818 F.2d 1102 (4th Cir. 1987), 85-2395, Clark v. Ryan
|Citation:||818 F.2d 1102|
|Party Name:||Hugh B. CLARK, Trustee; Jack L. Thomas, Trustee; Roanoke Iron Workers Trust Fund; Roanoke Iron Workers Pension Fund; and Roanoke Iron Workers Apprentice Fund, Appellants, v. A.A. RYAN, Jr., Appellee.|
|Case Date:||May 15, 1987|
|Court:||United States Courts of Appeals, Court of Appeals for the Fourth Circuit|
Argued Dec. 11, 1986.
Lawrence C. Musgrove, Jr., Roanoke, Va., on brief, for appellants.
James H. Fulghum, Jr. (King, Fulghum, Snead & Hale, P.C., on brief), Roanoke, Va., for appellee.
Before ERVIN, WILKINSON and WILKINS, Circuit Judges.
WILKINSON, Circuit Judge:
Appellants Clark and Thomas, trustees of three trust funds established by Local 697, International Association of Bridge, Structural and Ornamental Ironworkers, brought suit against A.A. Ryan to recover $22,534.29 in unpaid trust fund contributions on behalf of his non-union workers. The trial court held that Ryan was obliged to make payments for his union workers only. We believe that the district court overlooked the plain terms of the collective
bargaining agreement. We accordingly reverse the judgment and remand for further proceedings in accordance with this opinion.
Local 697 and the Southwest Virginia Contractors Association, an association of local contractors who regularly hire workers represented by the union, are parties to a collective bargaining agreement. The agreement designates Local 697 as the exclusive bargaining representative for "all persons employed" by the contractors who fall within the craft classifications specified in Article I of the agreement. The agreement requires employers to make contributions to three trust funds which are administered by the Local. The agreement also contains a termination provision which states:
This agreement shall be in force from June 1, 1980, through May 31, 1982, and shall be automatically renewed from year to year unless on or before March 1, 1982, notice of an intent to terminate it be given by certified mail by either party to the other party.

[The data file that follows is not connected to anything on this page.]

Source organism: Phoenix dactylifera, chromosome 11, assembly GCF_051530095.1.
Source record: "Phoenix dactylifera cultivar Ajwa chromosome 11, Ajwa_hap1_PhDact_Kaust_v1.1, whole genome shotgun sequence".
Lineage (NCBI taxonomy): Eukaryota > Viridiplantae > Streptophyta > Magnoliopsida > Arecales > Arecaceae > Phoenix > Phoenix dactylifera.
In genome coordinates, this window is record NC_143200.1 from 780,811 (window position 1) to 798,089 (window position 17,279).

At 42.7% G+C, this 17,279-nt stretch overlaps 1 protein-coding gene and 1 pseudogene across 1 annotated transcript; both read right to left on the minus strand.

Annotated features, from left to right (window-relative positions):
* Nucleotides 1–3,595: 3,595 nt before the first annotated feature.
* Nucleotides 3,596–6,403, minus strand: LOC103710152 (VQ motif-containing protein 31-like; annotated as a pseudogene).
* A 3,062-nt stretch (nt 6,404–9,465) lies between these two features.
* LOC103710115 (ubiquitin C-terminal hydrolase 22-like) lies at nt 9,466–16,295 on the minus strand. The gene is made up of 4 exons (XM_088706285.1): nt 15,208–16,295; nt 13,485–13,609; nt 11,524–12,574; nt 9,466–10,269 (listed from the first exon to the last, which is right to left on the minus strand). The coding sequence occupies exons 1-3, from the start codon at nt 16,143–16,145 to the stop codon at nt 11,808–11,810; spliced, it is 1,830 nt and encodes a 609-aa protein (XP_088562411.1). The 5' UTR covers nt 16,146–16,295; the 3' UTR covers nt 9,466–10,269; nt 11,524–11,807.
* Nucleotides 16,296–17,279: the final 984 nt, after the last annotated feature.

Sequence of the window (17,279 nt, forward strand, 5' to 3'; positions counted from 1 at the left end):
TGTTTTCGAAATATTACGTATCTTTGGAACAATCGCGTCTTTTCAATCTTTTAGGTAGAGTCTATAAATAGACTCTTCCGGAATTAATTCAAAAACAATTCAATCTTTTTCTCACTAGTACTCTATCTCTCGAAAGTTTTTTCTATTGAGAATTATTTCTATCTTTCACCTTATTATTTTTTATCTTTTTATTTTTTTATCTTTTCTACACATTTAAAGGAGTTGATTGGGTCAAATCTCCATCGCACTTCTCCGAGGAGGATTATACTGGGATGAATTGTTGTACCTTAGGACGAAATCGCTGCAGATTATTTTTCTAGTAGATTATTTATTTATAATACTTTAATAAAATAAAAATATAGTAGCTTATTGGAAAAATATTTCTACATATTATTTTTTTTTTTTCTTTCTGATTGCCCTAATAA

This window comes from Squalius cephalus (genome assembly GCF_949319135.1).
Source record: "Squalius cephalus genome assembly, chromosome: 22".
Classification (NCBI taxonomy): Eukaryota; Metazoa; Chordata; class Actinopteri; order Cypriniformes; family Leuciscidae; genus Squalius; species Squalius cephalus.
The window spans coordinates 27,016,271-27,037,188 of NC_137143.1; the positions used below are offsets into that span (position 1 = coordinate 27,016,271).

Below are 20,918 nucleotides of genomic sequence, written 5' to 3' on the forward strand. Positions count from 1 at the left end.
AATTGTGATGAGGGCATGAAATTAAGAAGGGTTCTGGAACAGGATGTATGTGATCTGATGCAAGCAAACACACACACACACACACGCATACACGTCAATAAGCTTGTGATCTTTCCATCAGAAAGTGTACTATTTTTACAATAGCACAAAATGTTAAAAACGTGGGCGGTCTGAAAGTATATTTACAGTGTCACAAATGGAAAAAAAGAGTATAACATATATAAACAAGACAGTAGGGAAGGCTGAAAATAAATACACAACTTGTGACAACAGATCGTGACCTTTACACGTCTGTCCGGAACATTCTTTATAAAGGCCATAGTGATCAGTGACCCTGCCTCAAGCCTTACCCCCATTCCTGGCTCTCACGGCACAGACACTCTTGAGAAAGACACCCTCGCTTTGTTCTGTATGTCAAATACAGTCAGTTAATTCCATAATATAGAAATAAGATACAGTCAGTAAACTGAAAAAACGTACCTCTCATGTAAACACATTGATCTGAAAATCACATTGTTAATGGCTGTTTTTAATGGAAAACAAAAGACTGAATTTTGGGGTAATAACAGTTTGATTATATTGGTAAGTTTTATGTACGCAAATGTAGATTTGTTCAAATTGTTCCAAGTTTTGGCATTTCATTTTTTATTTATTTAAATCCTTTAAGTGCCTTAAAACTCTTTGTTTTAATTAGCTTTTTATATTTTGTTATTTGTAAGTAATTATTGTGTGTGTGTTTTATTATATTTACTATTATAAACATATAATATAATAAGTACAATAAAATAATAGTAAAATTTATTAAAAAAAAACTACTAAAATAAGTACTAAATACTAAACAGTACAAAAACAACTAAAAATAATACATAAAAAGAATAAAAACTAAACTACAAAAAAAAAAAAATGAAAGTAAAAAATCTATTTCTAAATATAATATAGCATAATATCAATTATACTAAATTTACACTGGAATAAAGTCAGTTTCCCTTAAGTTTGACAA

Appellee Ryan regularly employs four workers in his small iron fabricating business. From time to time, he supplements his non-union work force by contracting with Local 697 for union labor. Ryan was not a member of the contractors' association. On February 6, 1980, however, he became a party to the agreement between Local 697 and the contractors' association by signing a one-page short form agreement which incorporates the master agreement by reference.
The short form agreement states that "the Employer agrees to make payments to the stated Plans covering all of its employees in the craft classification represented by and within the jurisdiction of Local Union 697." Article III, Section I of the master agreement requires employers to pay into the health and welfare trust fund for each hour "worked by employees represented by Local 697." Article III, Section 2, pertaining to pension contributions and Article VIII referring to apprenticeship contributions, require payments from employers for each hour worked "by an employee in the craft classification represented by Local No. 697." Ryan made contributions to the three funds from August, 1980, through October, 1982, on behalf of his union employees, but he did not contribute for his non-union employees.
Appellants brought suit, claiming that Ryan owed a total of $22,534.29 in contributions on behalf of his non-union workers for the period of August, 1980 through August, 1983, at which time appellants filed their complaint. At the district court, Ryan contended that appellants orally assured him when he signed the one-page agreement that he was obligated to contribute only for those of his employees who were union members. Ryan also asserted that he terminated the agreement sometime during the summer of 1982 by orally notifying appellant Clark of his withdrawal.
The district court found that the agreement was ambiguous as to whether Ryan was required to make trust fund contributions for his non-union employees; it thereupon took testimony on the parties' intentions. The court found credible Ryan's testimony that he believed himself obligated to make contributions only on behalf of his union employees. The district court also found that Ryan withdrew from the agreement by notifying appellee Clark in July, 1982, and was not responsible for payments accruing after that time. Pursuant to these findings, the district court entered a judgment against Ryan for $2,449.05.
Appellants claim that...
To continue readingFREE SIGN UP